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Re: [linux-lvm] fsync() and LVM



Stuart D. Gathman wrote:
> That is clearly wrong - since fsync() isn't LVM's responsibility.
> I think they mean that fsync() can't garrantee that any writes are
> actually on the platter.

Even if the disk cache is in write-thru mode, that is.

>> that data doesn't even get to the controller, and it doesn't matter
>> if the disks have write caches enabled or not. Or if they have battery backed
>> caches. Please read the thread I linked. If what they say it's true,
> 
> That is clearly wrong.  If writes don't work, nothing works.

It's the flush (= write NOW) supposedly not working, not the write.
Writes happen, just later and potentially not in order. You seems to assume
that fsync() is the only way to have the data written. That's not clearly
the case, most userland processes just issue write(), never fsync(), and
data gets written anyway, sooner or later.

>> you can't use LVM for anything that needs fsync(), including mail queues
>> (sendmail), mail storage (imapd), as such. So I'd really like to know.
> 
> fsync() is a file system call that writes dirty buffers,

sure, but it's not the only way to have dirty pages flushed. There's
a kernel thread that flushes them every since and then, and there's
also memory pressure. So a broken fsync() can go unnoticed, you become
aware of it if and only if:

1) you run some application that needs it (most don't even use it);
2) the system crashes (power loss);
3) you are unlucky enough to hit the window of vulnerability.

If any of these conditions is not met, you won't be aware of a
mulfunctioning fsync().

But I think I understand what you mean: if the API to flush to physical
storage is the same (used by fsync(), by pdflush, by the VM system)
then you're right, everything is broken. But I've been using LVM
for years now, I'm assuming that's not the case. :)

> and then waits
> for the physical writes to complete.  It is only the waiting part that
> is broken.

Half-broken is broken. And the bigger issue here it's not even the delay.
The issue is ordering. For a database, loosing the last transactions is bad
enough, loosing transactions in the middle of the timeline is even worse.

For the mail subsystems, there's almost no ordering requirement, still
loosing messages is no good.

---------------

Ehm, I've decided to write a small test program. My system is a Fedora 7,
so nowhere recent. My setup:

/home is a LV, belonging to VG 'vg_data', whose only PV is /dev/md6.
/dev/md6 is a RAID1 md device, whose members are /dev/sda10 and /dev/sdb10.
/dev/sda and /dev/sdb are both Seagate ST3320620AS SATA disks.

The filesystem is EXT3, mounted with noatime,data=ordered.

The attached program writes the same block on a file N times (looping on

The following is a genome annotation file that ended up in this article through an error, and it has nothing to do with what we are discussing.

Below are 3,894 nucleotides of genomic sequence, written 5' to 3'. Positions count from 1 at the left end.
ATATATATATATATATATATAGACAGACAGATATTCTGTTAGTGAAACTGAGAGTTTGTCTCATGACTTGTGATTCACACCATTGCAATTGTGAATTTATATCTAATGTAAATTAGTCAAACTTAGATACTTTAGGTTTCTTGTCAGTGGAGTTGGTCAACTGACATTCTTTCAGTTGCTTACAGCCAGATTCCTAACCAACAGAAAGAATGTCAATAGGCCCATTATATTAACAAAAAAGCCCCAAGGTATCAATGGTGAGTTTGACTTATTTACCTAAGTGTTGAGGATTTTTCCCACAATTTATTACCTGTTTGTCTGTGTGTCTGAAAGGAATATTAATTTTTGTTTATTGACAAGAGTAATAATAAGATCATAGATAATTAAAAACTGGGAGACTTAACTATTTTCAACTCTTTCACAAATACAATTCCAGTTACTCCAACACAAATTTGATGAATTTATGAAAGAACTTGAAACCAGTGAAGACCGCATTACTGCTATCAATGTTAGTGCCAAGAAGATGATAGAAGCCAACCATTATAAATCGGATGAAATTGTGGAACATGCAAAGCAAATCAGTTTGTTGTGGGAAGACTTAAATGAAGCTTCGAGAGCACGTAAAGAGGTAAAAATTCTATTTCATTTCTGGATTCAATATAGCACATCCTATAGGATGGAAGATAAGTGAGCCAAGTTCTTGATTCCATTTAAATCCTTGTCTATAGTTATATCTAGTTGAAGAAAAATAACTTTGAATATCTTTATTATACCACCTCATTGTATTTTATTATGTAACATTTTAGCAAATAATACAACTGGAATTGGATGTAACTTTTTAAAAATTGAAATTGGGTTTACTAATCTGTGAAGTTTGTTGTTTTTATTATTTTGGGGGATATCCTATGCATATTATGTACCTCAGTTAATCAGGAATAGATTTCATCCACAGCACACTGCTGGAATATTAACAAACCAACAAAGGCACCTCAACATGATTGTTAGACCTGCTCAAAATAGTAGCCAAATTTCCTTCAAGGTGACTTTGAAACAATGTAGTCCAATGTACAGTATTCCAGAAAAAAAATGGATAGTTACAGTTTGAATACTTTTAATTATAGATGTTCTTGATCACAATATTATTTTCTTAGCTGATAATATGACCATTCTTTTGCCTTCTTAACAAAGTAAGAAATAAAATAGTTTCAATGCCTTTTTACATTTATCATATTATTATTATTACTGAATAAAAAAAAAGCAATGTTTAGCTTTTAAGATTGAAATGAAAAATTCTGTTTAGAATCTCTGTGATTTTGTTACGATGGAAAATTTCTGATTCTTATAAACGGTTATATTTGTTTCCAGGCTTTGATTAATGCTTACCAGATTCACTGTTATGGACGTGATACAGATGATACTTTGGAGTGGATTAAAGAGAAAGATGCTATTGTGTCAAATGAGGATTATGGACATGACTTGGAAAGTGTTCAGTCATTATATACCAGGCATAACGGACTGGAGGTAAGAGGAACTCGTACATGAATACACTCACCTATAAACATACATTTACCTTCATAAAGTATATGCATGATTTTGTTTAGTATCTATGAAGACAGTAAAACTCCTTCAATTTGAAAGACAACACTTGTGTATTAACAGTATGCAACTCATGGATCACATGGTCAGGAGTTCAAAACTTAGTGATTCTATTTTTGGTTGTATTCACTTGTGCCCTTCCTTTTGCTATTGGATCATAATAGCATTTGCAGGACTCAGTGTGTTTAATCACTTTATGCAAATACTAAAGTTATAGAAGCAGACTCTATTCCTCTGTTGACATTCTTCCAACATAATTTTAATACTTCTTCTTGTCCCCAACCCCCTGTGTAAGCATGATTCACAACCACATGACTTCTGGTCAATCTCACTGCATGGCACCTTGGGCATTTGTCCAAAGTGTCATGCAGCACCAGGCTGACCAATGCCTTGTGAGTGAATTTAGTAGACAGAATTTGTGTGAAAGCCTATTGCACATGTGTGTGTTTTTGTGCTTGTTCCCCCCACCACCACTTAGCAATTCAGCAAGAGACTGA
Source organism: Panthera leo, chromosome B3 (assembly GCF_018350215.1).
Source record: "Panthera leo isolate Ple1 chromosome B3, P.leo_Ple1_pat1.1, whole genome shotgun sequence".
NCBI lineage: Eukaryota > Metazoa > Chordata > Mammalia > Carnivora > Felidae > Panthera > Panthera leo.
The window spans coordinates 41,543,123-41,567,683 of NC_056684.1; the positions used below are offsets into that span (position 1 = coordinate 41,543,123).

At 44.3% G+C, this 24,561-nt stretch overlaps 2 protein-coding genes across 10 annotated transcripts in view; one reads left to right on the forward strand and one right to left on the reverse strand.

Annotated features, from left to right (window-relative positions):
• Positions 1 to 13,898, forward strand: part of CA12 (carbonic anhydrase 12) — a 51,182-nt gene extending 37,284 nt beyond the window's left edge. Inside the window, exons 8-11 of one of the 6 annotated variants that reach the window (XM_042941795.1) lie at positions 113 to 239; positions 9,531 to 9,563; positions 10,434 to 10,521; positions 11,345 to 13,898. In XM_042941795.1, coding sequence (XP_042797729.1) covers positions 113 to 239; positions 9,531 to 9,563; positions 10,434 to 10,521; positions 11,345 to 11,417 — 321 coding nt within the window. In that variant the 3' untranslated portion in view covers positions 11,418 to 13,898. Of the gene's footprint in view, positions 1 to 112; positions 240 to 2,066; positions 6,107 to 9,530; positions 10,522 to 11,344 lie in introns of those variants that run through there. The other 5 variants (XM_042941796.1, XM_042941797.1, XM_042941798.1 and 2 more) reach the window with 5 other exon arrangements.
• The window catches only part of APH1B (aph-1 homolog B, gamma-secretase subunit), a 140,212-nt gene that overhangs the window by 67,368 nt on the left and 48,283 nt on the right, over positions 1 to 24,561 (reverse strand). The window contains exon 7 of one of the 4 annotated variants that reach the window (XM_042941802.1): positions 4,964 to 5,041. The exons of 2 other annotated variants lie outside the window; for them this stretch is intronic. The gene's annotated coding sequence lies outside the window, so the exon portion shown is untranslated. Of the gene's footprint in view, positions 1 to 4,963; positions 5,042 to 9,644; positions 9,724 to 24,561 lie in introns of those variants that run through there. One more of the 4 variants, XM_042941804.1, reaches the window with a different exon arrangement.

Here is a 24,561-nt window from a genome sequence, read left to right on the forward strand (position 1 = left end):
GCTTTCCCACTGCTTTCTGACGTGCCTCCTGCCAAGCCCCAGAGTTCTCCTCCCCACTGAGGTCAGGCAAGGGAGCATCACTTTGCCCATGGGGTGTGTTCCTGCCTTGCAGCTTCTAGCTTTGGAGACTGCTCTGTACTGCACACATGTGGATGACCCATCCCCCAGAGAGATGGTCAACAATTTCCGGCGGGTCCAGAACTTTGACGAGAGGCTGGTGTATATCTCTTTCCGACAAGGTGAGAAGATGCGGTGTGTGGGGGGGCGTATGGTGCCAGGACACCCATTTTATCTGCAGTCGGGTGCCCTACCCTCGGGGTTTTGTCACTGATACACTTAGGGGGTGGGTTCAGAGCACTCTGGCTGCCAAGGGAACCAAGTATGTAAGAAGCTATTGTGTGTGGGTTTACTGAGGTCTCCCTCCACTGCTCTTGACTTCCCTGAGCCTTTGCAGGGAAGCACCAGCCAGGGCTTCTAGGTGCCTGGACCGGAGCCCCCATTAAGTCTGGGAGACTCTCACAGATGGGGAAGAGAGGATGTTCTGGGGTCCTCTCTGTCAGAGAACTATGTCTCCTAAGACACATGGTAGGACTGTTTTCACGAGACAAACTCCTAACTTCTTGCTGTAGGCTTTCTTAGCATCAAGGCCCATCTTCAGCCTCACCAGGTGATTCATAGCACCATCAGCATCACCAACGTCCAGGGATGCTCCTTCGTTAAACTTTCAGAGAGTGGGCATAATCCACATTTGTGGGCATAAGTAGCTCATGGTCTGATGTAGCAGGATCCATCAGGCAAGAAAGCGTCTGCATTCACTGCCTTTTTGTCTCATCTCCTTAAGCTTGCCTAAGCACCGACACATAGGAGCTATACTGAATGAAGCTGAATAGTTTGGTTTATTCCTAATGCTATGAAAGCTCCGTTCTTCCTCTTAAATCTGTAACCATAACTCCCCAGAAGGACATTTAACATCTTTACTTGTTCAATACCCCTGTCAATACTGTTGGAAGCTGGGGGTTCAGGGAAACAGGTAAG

lseek/write. Depending on how it's compiled, it issues a fdatasync() after
each write.

Here are the results, for 32MB of data written:

$ time ./test_nosync

real    0m0.056s
user    0m0.004s
sys     0m0.052s

clearly, not disk activity here.

$ time ./test_sync

real    0m2.070s
user    0m0.002s
sys     0m0.152s

Now the same after hdparm -W0 /dev/sda; hdparm -W0 /dev/sdb:

$ time ./test_sync

real    1m16.431s
user    0m0.004s
sys     0m0.273s

These are 4096 "transactions" of size 8192, w/o the overhaed of
allocating new blocks (it writes to the same block over and over).
The first test is meaningless (they are never really committed).
The second test, it's about 2000 transactions per second. Too many.
In the third test, I got only about 50 transactions per second,
which makes a lot of sense.

It seems to me that in my setup, disabling the caches on the disks does
bring data to the platters, and that noone is "lying" about fsync.

Now I'm _really_ confused.


(the following isn't meaningful for the discussion)

For the curious of you (I was) I commented out the lseek(). For the _nosync
version it's the same (1/2 a second).

For the _sync version, with -W1 I get:

$ time ./test_sync

real    0m48.816s
user    0m0.002s
sys     0m0.483s

and with -W0:

$ time ./test_sync

real    3m6.674s
user    0m0.006s
sys     0m0.526s

Since all the test were done deleting the file each time, I think what
happens here is that the file is increasing in size, so fdatasync()
each time triggers a write of the inode. It's two writes per loop.
So I tried keeping the file around, having my test program write on
preallocated blocks.

With -W1:
$ time ./test_sync

real    0m11.253s
user    0m0.001s
sys     0m0.244s


with -W0:
$ time ./test_sync

real    0m46.353s
user    0m0.005s
sys     0m0.249s


.TM.
/*
 * compile with -DDO_FSYNC=1 and then with -DDO_FSYNC=0
 */
#include <sys/types.h>
#include <fcntl.h>
#include <stdio.h>
#include <stdlib.h>
#include <unistd.h>

#if !defined(DO_FSYNC)
# error "You must define DO_FSYNC"
#endif

#define MYBUFSIZ BUFSIZ
#define BYTES_TO_WRITE (32*1024*1024) /* 32MB */

int main(int argc, char *argv[])
{
	int fd, rc, i;
	char buf[MYBUFSIZ] = { '\0', };

	fd = open("testfile", O_WRONLY|O_CREAT, 0600);
	if (fd < 0) {
		perror("open");
		exit(1);
	}

	for (i = 0; i < (BYTES_TO_WRITE/MYBUFSIZ); i++) {
		rc = lseek(fd, 0, SEEK_SET);
		if (rc < 0) {
			perror("lseek");
			exit(1);
		}
		rc = write(fd, buf, sizeof(buf));
		if (rc < 0) {
			perror("write");
			exit(1);
		}
#if DO_FSYNC
		fdatasync(fd);
		if (rc < 0) {
			perror("fdatasync");
			exit(1);
		}
#endif
	} 
}

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